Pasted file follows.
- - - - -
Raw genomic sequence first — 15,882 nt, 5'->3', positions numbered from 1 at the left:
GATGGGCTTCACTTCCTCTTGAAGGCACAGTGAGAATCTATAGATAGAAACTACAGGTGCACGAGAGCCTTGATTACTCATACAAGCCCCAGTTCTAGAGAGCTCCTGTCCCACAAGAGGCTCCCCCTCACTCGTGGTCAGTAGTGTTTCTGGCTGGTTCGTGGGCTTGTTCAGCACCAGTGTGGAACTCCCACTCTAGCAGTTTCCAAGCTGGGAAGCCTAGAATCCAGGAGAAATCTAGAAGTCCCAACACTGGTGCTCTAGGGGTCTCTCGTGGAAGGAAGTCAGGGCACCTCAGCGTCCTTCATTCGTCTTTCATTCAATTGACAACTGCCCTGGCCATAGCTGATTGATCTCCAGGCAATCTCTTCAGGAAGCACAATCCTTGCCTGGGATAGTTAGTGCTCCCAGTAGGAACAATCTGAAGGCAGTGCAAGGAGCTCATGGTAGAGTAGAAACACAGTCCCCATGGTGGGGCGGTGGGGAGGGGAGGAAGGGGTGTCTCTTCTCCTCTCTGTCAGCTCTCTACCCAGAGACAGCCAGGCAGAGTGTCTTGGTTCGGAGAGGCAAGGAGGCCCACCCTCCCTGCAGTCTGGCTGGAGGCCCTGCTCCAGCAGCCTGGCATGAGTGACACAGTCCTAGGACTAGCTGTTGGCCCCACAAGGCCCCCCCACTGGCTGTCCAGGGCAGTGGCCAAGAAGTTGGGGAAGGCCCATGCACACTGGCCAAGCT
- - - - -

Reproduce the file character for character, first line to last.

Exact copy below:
Raw genomic sequence first — 15,882 nt, 5'->3', positions numbered from 1 at the left:
GATGGGCTTCACTTCCTCTTGAAGGCACAGTGAGAATCTATAGATAGAAACTACAGGTGCACGAGAGCCTTGATTACTCATACAAGCCCCAGTTCTAGAGAGCTCCTGTCCCACAAGAGGCTCCCCCTCACTCGTGGTCAGTAGTGTTTCTGGCTGGTTCGTGGGCTTGTTCAGCACCAGTGTGGAACTCCCACTCTAGCAGTTTCCAAGCTGGGAAGCCTAGAATCCAGGAGAAATCTAGAAGTCCCAACACTGGTGCTCTAGGGGTCTCTCGTGGAAGGAAGTCAGGGCACCTCAGCGTCCTTCATTCGTCTTTCATTCAATTGACAACTGCCCTGGCCATAGCTGATTGATCTCCAGGCAATCTCTTCAGGAAGCACAATCCTTGCCTGGGATAGTTAGTGCTCCCAGTAGGAACAATCTGAAGGCAGTGCAAGGAGCTCATGGTAGAGTAGAAACACAGTCCCCATGGTGGGGCGGTGGGGAGGGGAGGAAGGGGTGTCTCTTCTCCTCTCTGTCAGCTCTCTACCCAGAGACAGCCAGGCAGAGTGTCTTGGTTCGGAGAGGCAAGGAGGCCCACCCTCCCTGCAGTCTGGCTGGAGGCCCTGCTCCAGCAGCCTGGCATGAGTGACACAGTCCTAGGACTAGCTGTTGGCCCCACAAGGCCCCCCCACTGGCTGTCCAGGGCAGTGGCCAAGAAGTTGGGGAAGGCCCATGCACACTGGCCAAGCT